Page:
Grand Jury’s Decision To Drop Case Against Ferguson Police Officer As Unusual As It Is Upsetting

Protests in Ferguson, Missouri

Source: USA Today

On Monday, November 24th, 2014 a grand jury in Ferguson, Missouri declined to indict Darren Wilson, the police officer who shot and killed an unarmed teenager, Mike Brown, this past summer. The decision to drop the case against Wilson has sparked thousands of protests across the nation.

This case is notable for more than its highly publicized nature: it’s also incredibly unusual for a grand jury to decline to return an indictment. In 2010, U.S. attorneys prosecuted 162,000 federal cases, and only dropped 11 (16%) of them. According to University of Illinois law professor, Andrew D. Leipold, “if the prosecutor wants an indictment and doesn’t get one, something has gone horribly wrong… It just doesn’t happen.” As former New York state Chief Judge Sol Wachtler famously stated, a prosecutor could persuade a grand jury to “indict a ham sandwich.” There is one notable exception to this rule–when the accused is a police officer.

Furgeson's Grand Jury failed to indite WIlson

Number of cases federal courts declined to prosecute are in red. Source: Washington Post

The alarming trend of grand juries dropping cases against police officers is not unique to Ferguson, but a nationwide issue stemming from a systematic lack of officer accountability. According to Michael Bell, retired Air Force lieutenant colonel and the father of a 21-year-old Wisconsin man who was handcuffed and then shot in the head at point blank range by a police officer, “if police on duty believe they can get away with almost anything, they will act accordingly.” Thanks largely to the Bell family, Wisconsin became the first (and currently the only) state which requires outside review of all officer-involved fatalities.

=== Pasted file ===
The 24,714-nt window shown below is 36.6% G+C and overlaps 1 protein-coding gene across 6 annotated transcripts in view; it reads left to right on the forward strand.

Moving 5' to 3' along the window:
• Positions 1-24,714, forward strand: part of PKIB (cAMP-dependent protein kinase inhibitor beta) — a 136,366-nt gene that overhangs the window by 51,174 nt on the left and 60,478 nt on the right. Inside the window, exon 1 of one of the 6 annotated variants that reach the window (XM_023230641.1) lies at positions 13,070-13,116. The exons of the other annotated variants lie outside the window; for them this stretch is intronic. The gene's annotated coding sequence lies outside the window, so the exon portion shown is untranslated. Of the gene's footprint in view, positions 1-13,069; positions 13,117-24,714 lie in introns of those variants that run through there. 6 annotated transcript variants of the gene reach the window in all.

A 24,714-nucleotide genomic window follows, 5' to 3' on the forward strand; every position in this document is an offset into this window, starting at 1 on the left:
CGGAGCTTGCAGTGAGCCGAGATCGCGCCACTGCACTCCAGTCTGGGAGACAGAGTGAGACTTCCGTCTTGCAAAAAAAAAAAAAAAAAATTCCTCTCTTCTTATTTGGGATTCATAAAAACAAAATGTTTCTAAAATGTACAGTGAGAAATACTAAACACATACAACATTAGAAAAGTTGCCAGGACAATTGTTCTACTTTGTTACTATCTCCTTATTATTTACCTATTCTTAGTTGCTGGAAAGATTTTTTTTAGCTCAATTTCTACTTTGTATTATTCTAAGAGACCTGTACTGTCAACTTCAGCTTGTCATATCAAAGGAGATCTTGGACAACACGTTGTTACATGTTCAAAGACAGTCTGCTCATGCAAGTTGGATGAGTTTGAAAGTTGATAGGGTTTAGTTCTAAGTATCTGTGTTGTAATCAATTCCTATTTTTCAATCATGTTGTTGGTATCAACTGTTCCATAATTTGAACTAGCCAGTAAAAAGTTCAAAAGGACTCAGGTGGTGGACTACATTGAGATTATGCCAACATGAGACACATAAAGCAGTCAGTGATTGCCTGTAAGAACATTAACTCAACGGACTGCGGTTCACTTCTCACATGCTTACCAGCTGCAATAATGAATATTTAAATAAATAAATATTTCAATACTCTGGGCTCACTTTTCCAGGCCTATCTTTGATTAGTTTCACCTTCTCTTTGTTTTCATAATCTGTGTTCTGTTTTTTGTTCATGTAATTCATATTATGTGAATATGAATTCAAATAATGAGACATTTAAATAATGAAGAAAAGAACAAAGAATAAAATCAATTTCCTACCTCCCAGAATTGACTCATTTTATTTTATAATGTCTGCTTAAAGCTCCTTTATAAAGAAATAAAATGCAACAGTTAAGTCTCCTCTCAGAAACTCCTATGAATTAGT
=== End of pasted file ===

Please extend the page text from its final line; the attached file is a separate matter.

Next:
Even if positive social or political change comes out of Mike Brown’s death it won’t happen quick enough to change this week’s decision, and questions surrounding the case still remain. Jurors didn’t need to believe, beyond a reasonable doubt, that Wilson had committed a crime. All they needed for an indictment was to feel that there was probable cause. There were multiple eye-witnesses who claimed Brown raised his hands in the air, and irrefutable evidence that Wilson fired at the unarmed teen ten times, so why was the case against Wilson dropped?

The History of Voting in America

Following the Supreme Court’s decision on the 2013 Shelby v. Holder case–which withdrew the requirement that jurisdictions with a history of discrimination against minority voters get approval from the feds before changing voting laws–and the subsequent addition of voter identification laws in many states, it appears that even as we make new leaps toward equality we’re going backward when it comes to voting rights. But that’s nothing new. In the Oxford Companion to American Law, Grant M. Hayden explains: “The history of voting in the United States has not been characterized by smooth and inexorable progress toward universal political participation. It has instead been much messier, littered with periods of both expansion and retraction of the franchise with respect to many groups of potential voters.”

Voting History Election Day

A reenactment of an election day from the pre-Revolutionary period at Colonial Williamsburg, Virginia
Source: History

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Miss Perfect Posture, 1956

Miss Perfect Posture 1956

Good posture has long been associated with confidence, power and physical beauty. In the mid 20th century, most interest in posture remained on the latter. The entrants in “Miss Perfect Posture” were to stand on a pair of scales, with one foot on each, which would register her weight. If both scales showed the same weight, that meant that the woman had correct standing posture. This, along with the entrants’ beauty and X-rays (we’re wondering how radiation exposure might affect posture), was considered in choosing the Miss Perfect Posture winners.

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